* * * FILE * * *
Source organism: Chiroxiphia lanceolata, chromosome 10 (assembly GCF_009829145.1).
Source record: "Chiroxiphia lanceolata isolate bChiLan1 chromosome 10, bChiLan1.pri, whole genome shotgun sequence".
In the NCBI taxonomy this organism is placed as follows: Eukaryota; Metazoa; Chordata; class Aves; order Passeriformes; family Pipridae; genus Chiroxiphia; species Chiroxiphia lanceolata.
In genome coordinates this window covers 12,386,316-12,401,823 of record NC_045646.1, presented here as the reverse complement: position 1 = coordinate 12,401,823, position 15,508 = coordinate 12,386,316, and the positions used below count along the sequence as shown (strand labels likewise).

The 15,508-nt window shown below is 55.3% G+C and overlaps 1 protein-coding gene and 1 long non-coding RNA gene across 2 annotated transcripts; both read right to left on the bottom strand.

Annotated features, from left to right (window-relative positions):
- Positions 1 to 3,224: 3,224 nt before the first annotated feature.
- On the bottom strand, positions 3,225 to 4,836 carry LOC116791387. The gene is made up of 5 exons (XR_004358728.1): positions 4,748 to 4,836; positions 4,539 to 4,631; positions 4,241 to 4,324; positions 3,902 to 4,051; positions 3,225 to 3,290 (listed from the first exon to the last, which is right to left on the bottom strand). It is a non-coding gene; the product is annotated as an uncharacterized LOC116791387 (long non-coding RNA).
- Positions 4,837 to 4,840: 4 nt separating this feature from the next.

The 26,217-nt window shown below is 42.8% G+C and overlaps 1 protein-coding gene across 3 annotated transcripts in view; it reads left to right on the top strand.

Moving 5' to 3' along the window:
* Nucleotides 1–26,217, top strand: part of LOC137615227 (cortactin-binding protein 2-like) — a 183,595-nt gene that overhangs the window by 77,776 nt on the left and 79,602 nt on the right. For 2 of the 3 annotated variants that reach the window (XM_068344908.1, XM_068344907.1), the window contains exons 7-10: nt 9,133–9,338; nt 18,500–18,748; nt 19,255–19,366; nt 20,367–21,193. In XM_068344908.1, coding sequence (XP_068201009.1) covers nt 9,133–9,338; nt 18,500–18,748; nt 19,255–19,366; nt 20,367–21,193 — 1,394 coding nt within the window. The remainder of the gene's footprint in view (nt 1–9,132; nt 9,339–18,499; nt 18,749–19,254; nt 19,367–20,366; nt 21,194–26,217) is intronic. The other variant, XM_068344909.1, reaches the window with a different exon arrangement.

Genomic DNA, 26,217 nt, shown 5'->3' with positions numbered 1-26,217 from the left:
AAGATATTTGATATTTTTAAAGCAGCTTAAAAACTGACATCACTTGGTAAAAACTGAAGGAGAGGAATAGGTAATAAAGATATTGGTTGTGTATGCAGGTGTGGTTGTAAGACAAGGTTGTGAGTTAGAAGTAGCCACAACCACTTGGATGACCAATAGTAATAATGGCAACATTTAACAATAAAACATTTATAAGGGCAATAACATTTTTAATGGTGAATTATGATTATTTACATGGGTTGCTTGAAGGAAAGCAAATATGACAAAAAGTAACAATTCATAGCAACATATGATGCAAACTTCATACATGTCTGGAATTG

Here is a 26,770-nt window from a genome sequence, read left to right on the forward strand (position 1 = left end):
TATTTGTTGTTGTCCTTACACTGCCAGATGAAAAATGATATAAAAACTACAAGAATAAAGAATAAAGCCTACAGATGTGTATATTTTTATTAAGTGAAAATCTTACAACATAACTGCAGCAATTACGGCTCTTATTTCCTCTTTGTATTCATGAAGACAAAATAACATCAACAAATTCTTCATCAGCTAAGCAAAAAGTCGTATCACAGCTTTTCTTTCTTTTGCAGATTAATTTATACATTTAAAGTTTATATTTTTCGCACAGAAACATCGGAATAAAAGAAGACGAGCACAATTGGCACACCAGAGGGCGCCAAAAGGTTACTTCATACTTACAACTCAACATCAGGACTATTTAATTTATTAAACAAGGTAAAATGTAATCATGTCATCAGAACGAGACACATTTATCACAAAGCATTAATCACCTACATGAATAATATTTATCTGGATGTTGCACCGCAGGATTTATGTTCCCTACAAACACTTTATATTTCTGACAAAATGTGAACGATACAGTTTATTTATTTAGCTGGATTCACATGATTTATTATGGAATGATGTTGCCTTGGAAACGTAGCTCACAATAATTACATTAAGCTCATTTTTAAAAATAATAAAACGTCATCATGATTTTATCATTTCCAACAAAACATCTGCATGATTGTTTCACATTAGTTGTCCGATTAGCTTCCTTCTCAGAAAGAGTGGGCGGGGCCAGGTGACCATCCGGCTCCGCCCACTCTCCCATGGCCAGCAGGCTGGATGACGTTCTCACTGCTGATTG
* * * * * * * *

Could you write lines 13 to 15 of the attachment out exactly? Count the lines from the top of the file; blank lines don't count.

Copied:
Genomic DNA, 26,217 nt, shown 5'->3' with positions numbered 1-26,217 from the left:
AAGATATTTGATATTTTTAAAGCAGCTTAAAAACTGACATCACTTGGTAAAAACTGAAGGAGAGGAATAGGTAATAAAGATATTGGTTGTGTATGCAGGTGTGGTTGTAAGACAAGGTTGTGAGTTAGAAGTAGCCACAACCACTTGGATGACCAATAGTAATAATGGCAACATTTAACAATAAAACATTTATAAGGGCAATAACATTTTTAATGGTGAATTATGATTATTTACATGGGTTGCTTGAAGGAAAGCAAATATGACAAAAAGTAACAATTCATAGCAACATATGATGCAAACTTCATACATGTCTGGAATTG

Here is a 26,770-nt window from a genome sequence, read left to right on the forward strand (position 1 = left end):